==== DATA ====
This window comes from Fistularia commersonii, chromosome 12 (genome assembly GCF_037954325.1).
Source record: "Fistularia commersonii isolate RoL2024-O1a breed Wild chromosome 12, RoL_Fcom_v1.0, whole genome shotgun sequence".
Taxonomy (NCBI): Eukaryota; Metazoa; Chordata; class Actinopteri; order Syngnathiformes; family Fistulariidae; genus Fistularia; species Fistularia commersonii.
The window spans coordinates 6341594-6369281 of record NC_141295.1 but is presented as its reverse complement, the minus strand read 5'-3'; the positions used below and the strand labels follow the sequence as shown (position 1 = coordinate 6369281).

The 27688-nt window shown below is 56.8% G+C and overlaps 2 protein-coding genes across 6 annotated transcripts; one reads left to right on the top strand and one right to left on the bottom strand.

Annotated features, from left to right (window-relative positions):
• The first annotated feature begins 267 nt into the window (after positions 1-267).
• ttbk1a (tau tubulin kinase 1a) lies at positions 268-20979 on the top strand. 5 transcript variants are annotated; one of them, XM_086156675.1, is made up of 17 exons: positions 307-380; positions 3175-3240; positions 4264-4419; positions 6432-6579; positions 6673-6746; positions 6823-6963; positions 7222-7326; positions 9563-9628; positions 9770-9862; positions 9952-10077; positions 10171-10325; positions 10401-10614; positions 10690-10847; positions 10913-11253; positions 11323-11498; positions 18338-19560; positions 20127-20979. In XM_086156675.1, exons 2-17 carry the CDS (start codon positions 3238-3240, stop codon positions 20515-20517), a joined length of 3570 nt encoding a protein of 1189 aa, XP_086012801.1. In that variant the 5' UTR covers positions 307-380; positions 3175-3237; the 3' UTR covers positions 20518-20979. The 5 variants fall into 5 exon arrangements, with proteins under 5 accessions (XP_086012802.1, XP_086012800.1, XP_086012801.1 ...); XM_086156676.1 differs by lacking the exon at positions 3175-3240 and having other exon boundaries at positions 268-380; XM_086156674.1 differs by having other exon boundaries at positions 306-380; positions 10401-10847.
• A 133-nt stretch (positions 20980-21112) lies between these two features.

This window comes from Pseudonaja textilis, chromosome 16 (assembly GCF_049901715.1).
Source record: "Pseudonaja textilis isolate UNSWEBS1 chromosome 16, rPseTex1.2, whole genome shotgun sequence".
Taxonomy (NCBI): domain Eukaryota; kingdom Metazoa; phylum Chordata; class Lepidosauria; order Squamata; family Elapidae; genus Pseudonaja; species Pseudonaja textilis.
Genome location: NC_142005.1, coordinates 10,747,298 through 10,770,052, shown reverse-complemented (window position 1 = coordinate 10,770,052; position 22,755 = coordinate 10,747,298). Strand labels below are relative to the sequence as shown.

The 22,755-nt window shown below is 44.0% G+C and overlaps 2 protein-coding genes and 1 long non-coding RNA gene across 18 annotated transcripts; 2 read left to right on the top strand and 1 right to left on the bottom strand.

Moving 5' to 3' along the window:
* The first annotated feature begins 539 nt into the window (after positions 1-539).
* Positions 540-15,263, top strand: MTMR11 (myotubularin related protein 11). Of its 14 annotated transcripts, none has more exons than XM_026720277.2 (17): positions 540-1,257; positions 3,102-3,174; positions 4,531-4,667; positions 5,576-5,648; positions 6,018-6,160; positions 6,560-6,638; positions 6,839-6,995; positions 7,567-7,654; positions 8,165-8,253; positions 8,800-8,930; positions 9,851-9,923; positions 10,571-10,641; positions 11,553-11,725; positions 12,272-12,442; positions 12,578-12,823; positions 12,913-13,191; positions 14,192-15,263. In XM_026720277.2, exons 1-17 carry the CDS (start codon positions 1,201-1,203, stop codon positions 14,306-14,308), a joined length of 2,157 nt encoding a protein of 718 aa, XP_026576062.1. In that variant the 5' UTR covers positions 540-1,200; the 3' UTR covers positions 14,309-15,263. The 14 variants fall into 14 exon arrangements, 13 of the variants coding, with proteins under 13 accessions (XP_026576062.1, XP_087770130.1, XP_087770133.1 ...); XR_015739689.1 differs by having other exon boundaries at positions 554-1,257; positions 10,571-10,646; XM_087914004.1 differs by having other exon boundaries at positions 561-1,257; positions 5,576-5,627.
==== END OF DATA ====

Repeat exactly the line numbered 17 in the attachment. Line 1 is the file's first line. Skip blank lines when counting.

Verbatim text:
* Positions 540-15,263, top strand: MTMR11 (myotubularin related protein 11). Of its 14 annotated transcripts, none has more exons than XM_026720277.2 (17): positions 540-1,257; positions 3,102-3,174; positions 4,531-4,667; positions 5,576-5,648; positions 6,018-6,160; positions 6,560-6,638; positions 6,839-6,995; positions 7,567-7,654; positions 8,165-8,253; positions 8,800-8,930; positions 9,851-9,923; positions 10,571-10,641; positions 11,553-11,725; positions 12,272-12,442; positions 12,578-12,823; positions 12,913-13,191; positions 14,192-15,263. In XM_026720277.2, exons 1-17 carry the CDS (start codon positions 1,201-1,203, stop codon positions 14,306-14,308), a joined length of 2,157 nt encoding a protein of 718 aa, XP_026576062.1. In that variant the 5' UTR covers positions 540-1,200; the 3' UTR covers positions 14,309-15,263. The 14 variants fall into 14 exon arrangements, 13 of the variants coding, with proteins under 13 accessions (XP_026576062.1, XP_087770130.1, XP_087770133.1 ...); XR_015739689.1 differs by having other exon boundaries at positions 554-1,257; positions 10,571-10,646; XM_087914004.1 differs by having other exon boundaries at positions 561-1,257; positions 5,576-5,627.